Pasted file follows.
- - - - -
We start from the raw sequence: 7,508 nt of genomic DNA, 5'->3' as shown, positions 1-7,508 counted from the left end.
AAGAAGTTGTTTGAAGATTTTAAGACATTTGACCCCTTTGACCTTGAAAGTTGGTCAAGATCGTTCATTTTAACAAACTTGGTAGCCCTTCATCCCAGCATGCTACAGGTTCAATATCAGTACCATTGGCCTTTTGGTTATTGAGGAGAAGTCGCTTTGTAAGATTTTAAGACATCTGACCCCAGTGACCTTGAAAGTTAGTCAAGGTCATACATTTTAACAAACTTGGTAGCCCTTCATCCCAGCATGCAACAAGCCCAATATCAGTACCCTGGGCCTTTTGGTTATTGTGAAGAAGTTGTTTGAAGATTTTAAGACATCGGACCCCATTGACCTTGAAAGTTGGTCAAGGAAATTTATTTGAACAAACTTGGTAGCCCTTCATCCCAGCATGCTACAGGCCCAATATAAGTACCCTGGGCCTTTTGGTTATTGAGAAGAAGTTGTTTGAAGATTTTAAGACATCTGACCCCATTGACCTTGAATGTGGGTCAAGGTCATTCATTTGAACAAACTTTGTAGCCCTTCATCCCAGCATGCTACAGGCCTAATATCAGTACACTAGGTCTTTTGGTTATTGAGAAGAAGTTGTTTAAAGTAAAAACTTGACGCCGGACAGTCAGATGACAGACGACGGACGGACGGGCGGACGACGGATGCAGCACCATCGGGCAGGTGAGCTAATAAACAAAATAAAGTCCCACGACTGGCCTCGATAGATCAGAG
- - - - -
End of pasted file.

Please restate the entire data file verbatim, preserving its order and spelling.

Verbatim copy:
We start from the raw sequence: 7,508 nt of genomic DNA, 5'->3' as shown, positions 1-7,508 counted from the left end.
AAGAAGTTGTTTGAAGATTTTAAGACATTTGACCCCTTTGACCTTGAAAGTTGGTCAAGATCGTTCATTTTAACAAACTTGGTAGCCCTTCATCCCAGCATGCTACAGGTTCAATATCAGTACCATTGGCCTTTTGGTTATTGAGGAGAAGTCGCTTTGTAAGATTTTAAGACATCTGACCCCAGTGACCTTGAAAGTTAGTCAAGGTCATACATTTTAACAAACTTGGTAGCCCTTCATCCCAGCATGCAACAAGCCCAATATCAGTACCCTGGGCCTTTTGGTTATTGTGAAGAAGTTGTTTGAAGATTTTAAGACATCGGACCCCATTGACCTTGAAAGTTGGTCAAGGAAATTTATTTGAACAAACTTGGTAGCCCTTCATCCCAGCATGCTACAGGCCCAATATAAGTACCCTGGGCCTTTTGGTTATTGAGAAGAAGTTGTTTGAAGATTTTAAGACATCTGACCCCATTGACCTTGAATGTGGGTCAAGGTCATTCATTTGAACAAACTTTGTAGCCCTTCATCCCAGCATGCTACAGGCCTAATATCAGTACACTAGGTCTTTTGGTTATTGAGAAGAAGTTGTTTAAAGTAAAAACTTGACGCCGGACAGTCAGATGACAGACGACGGACGGACGGGCGGACGACGGATGCAGCACCATCGGGCAGGTGAGCTAATAAACAAAATAAAGTCCCACGACTGGCCTCGATAGATCAGAG